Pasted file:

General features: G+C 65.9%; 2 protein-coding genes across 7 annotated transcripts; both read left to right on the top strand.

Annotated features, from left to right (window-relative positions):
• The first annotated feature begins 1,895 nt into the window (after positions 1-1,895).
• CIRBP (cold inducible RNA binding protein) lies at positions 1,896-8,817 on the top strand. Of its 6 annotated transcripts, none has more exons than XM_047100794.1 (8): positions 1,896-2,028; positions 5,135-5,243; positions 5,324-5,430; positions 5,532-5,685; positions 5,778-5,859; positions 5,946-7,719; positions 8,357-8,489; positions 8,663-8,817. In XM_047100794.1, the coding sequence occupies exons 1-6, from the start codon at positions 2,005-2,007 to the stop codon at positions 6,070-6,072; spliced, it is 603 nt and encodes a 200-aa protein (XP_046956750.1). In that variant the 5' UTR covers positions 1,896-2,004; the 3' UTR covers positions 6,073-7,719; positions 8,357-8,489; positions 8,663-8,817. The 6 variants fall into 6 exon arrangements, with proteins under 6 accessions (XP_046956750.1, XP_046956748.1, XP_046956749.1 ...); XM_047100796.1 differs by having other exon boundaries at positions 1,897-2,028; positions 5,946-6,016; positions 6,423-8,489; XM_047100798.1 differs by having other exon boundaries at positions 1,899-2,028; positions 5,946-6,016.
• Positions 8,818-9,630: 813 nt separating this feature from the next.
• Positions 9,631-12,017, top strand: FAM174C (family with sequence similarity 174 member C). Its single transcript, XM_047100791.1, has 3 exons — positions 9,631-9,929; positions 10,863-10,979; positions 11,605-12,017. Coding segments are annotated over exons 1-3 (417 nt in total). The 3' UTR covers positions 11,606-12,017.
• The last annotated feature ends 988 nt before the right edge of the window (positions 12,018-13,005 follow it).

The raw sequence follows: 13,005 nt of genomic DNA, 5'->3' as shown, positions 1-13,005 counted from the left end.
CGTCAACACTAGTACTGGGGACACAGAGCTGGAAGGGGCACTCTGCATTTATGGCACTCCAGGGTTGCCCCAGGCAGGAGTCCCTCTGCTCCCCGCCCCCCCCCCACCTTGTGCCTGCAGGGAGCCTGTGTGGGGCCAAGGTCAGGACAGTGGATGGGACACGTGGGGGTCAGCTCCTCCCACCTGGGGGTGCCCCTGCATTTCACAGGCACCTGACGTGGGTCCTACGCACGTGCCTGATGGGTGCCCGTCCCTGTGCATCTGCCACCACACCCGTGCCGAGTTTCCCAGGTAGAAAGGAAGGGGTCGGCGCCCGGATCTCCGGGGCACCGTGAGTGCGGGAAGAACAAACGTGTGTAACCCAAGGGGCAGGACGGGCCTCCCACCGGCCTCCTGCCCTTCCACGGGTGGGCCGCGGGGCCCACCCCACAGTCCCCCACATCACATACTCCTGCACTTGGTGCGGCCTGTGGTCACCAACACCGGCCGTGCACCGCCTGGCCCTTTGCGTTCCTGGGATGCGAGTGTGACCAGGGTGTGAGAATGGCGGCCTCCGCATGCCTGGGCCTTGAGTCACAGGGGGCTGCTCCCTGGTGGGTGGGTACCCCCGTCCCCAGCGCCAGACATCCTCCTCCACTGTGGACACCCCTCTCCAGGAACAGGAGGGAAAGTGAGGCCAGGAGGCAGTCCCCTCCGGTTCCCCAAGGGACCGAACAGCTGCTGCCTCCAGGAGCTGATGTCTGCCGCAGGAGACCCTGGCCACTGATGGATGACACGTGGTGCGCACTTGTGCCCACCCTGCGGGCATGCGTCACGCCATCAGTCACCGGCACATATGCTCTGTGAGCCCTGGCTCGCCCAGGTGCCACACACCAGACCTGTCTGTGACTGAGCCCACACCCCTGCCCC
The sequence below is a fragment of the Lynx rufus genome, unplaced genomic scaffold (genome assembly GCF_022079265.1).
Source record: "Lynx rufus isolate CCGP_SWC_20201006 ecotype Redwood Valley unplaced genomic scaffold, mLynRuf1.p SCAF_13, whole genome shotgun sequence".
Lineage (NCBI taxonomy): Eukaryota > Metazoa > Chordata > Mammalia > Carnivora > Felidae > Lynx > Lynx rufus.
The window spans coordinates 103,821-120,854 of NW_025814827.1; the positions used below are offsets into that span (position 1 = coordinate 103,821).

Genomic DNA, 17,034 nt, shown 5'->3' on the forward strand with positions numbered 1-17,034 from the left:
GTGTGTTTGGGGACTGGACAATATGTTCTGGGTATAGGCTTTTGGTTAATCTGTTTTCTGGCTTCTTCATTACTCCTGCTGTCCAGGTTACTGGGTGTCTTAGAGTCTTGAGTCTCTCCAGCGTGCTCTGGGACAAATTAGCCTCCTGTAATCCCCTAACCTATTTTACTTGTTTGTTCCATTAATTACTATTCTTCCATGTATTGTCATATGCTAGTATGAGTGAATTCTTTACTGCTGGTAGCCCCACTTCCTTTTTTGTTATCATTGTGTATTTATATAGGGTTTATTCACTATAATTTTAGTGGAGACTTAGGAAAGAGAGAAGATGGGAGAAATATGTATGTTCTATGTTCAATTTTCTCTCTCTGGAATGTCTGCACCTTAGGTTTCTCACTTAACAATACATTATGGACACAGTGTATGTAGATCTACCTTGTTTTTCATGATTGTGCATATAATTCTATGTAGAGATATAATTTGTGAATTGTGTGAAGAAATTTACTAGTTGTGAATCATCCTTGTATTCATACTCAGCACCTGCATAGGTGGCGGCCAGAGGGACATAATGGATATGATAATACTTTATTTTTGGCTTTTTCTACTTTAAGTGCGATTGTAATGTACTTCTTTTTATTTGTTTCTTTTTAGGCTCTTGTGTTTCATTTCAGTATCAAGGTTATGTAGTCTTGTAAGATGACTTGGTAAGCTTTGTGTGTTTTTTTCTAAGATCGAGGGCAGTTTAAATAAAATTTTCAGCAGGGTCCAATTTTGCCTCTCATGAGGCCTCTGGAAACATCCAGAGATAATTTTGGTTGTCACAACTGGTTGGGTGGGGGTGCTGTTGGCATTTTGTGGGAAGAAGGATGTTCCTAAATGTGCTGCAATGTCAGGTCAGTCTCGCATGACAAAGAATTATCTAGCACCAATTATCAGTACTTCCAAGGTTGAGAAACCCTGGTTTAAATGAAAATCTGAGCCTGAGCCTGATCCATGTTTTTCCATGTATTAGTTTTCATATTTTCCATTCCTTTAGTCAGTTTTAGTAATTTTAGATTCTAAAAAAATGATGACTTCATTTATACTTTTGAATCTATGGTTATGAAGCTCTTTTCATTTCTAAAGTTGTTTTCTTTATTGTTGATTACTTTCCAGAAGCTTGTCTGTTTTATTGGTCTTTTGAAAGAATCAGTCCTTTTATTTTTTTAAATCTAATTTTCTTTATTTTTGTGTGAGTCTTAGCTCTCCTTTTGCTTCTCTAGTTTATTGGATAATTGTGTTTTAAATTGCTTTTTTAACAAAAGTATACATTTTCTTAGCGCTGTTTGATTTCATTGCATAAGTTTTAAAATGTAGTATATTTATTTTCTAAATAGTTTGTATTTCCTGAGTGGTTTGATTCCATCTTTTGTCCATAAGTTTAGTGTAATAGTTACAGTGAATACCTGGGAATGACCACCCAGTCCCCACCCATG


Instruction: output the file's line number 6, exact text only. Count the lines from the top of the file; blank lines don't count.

• Positions 9,631-12,017, top strand: FAM174C (family with sequence similarity 174 member C). Its single transcript, XM_047100791.1, has 3 exons — positions 9,631-9,929; positions 10,863-10,979; positions 11,605-12,017. Coding segments are annotated over exons 1-3 (417 nt in total). The 3' UTR covers positions 11,606-12,017.